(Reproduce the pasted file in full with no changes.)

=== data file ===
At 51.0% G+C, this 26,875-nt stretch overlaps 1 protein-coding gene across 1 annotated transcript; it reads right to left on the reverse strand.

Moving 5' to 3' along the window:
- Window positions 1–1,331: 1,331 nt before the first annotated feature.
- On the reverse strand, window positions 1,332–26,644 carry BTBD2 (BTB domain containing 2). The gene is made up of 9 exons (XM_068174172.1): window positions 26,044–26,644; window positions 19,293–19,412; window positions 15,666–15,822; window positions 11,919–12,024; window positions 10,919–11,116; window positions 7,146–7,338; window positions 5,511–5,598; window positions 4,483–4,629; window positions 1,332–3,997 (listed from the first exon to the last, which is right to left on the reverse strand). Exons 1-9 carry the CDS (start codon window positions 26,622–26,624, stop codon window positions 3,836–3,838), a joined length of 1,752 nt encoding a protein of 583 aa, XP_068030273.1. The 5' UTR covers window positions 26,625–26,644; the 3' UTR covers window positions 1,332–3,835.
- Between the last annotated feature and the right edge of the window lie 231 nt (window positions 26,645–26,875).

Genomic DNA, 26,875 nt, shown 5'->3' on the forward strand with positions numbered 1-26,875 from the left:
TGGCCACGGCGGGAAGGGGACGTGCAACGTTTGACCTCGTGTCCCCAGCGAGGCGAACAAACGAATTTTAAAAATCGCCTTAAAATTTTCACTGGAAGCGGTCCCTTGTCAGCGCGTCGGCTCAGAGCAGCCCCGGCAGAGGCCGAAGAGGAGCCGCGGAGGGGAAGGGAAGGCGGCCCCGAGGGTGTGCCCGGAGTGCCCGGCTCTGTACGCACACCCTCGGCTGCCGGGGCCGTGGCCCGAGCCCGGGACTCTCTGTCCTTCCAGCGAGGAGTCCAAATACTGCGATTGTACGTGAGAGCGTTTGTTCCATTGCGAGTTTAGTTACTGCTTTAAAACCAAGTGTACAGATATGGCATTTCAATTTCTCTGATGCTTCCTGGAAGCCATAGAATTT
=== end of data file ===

At 51.0% G+C, this 26,875-nt stretch overlaps 1 protein-coding gene across 1 annotated transcript; it reads right to left on the reverse strand.

Moving 5' to 3' along the window:
- Window positions 1–1,331: 1,331 nt before the first annotated feature.
- On the reverse strand, window positions 1,332–26,644 carry BTBD2 (BTB domain containing 2). The gene is made up of 9 exons (XM_068174172.1): window positions 26,044–26,644; window positions 19,293–19,412; window positions 15,666–15,822; window positions 11,919–12,024; window positions 10,919–11,116; window positions 7,146–7,338; window positions 5,511–5,598; window positions 4,483–4,629; window positions 1,332–3,997 (listed from the first exon to the last, which is right to left on the reverse strand). Exons 1-9 carry the CDS (start codon window positions 26,622–26,624, stop codon window positions 3,836–3,838), a joined length of 1,752 nt encoding a protein of 583 aa, XP_068030273.1. The 5' UTR covers window positions 26,625–26,644; the 3' UTR covers window positions 1,332–3,835.
- Between the last annotated feature and the right edge of the window lie 231 nt (window positions 26,645–26,875).

Genomic DNA, 26,875 nt, shown 5'->3' on the forward strand with positions numbered 1-26,875 from the left:
TGGCCACGGCGGGAAGGGGACGTGCAACGTTTGACCTCGTGTCCCCAGCGAGGCGAACAAACGAATTTTAAAAATCGCCTTAAAATTTTCACTGGAAGCGGTCCCTTGTCAGCGCGTCGGCTCAGAGCAGCCCCGGCAGAGGCCGAAGAGGAGCCGCGGAGGGGAAGGGAAGGCGGCCCCGAGGGTGTGCCCGGAGTGCCCGGCTCTGTACGCACACCCTCGGCTGCCGGGGCCGTGGCCCGAGCCCGGGACTCTCTGTCCTTCCAGCGAGGAGTCCAAATACTGCGATTGTACGTGAGAGCGTTTGTTCCATTGCGAGTTTAGTTACTGCTTTAAAACCAAGTGTACAGATATGGCATTTCAATTTCTCTGATGCTTCCTGGAAGCCATAGAATTT